People v. Barron

Decision Date27 December 1968
Docket NumberNo. 14,14
Citation163 N.W.2d 219,381 Mich. 421
PartiesPEOPLE of the State of Michigan, Plaintiff-Appellee, v. Preston BARRON, Defendant-Appellant.
CourtMichigan Supreme Court

William L. Cahalan, Prosecuting Atty., Samuel J. Torina, Chief Appellate Lawyer, Luvenia D. Dockett, Asst. Pros. Atty., Detroit, for plaintiff-appellee.

Edward F. Bell, Richard J. Coon, Detroit, for defendant-appellant.

Before the Entire Bench.

O'HARA, Justice.

The precise question presented by this appeal cannot arise again absent legislative action. 1 C.L.1948, § 750.110 (Stat.Ann.1962 Rev. § 28.305), prior to amendment, imposed different penalties for breaking and entering with intent to commit any felony dependent upon whether such breaking and entering was committed in the daytime or nighttime. By P.A.1964, No. 133, effective August 28 of that year, the distinction was eliminated.

The issue before us is the quantum of proof necessary to the establishment of the Corpus delicti of the crime of breaking and entering with felonious intent in the nighttime. Defendant contends this is crucial because the testimony which implicated him was supplied by an admitted participant in the offense. He argues that if the proof of the Corpus delicti of the crime was not established independent of the testimony of the participant, it was not proper to receive that testimony. He contends that if the testimony other than that of the participant fell short of its purpose, the testimony implicating him was erroneously received and the case against him must fall. Certainly this is the settled rule as to the extrajudicial confession or admission of an accused himself. This is established in many cases in our State. We choose to cite People v. Kirby, 223 Mich. 440, 194 N.W. 142. We choose it, though a split decision as to the degree of proof necessary before the admission of the confession, the divided Court was unanimous as to the proposition above stated.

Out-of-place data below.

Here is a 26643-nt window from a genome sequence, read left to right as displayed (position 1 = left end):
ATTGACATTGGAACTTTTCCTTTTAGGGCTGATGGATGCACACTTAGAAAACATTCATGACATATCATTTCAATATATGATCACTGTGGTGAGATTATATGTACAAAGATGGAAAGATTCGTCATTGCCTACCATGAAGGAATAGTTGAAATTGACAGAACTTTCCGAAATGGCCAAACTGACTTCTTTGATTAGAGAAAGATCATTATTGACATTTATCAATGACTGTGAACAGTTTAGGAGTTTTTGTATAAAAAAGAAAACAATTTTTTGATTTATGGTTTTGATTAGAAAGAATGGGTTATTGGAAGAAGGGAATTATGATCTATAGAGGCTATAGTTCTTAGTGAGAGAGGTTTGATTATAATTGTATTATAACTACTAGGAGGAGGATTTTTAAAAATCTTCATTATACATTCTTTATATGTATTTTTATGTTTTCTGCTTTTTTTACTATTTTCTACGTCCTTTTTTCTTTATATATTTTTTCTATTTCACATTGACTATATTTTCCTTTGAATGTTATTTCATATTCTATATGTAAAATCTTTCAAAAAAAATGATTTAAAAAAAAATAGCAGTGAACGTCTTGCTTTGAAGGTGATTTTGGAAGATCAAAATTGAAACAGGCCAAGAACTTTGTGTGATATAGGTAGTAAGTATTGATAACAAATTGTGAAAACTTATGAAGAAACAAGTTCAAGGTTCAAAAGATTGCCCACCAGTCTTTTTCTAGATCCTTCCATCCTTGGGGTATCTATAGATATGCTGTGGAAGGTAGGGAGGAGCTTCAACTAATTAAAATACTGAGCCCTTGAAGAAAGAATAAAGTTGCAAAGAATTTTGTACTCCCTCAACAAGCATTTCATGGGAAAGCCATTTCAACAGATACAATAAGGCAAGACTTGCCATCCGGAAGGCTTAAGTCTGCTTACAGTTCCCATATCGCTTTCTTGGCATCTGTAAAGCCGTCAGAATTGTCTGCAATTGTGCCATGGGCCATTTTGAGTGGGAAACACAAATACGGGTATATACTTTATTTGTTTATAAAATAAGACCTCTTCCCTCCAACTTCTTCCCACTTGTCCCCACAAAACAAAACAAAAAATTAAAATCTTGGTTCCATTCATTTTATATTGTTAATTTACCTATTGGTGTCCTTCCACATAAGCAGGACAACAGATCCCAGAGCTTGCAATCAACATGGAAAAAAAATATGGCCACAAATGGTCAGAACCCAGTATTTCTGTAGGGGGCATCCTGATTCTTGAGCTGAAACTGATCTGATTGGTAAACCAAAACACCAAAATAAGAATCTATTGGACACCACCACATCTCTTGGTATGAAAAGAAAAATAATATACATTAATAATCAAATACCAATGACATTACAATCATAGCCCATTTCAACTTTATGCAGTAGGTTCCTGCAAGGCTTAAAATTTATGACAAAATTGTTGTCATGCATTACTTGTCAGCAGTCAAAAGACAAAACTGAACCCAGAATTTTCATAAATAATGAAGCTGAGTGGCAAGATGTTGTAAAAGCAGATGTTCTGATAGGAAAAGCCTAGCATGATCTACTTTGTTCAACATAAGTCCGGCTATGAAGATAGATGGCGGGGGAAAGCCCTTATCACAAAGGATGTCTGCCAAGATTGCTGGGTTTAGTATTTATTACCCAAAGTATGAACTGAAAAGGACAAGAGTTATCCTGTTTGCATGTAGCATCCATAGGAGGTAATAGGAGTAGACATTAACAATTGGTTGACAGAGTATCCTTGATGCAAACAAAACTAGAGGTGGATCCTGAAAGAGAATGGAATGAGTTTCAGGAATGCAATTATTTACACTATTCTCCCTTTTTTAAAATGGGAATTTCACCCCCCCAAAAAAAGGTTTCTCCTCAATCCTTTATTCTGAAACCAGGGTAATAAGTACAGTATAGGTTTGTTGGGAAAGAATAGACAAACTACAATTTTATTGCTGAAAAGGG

Mr. Justice Wiest addressed himself to the principle:

'This court has ever been firm in requiring proof of the commission of a crime outside of an extrajudicial confession.' Kirby, supra, p. 449, 194 N.W. p. 145.

Further in the opinion he succinctly observed:

'There can be no criminal without a crime in fact committed.' Kirby, supra, p. 452, 194 N.W. p. 146.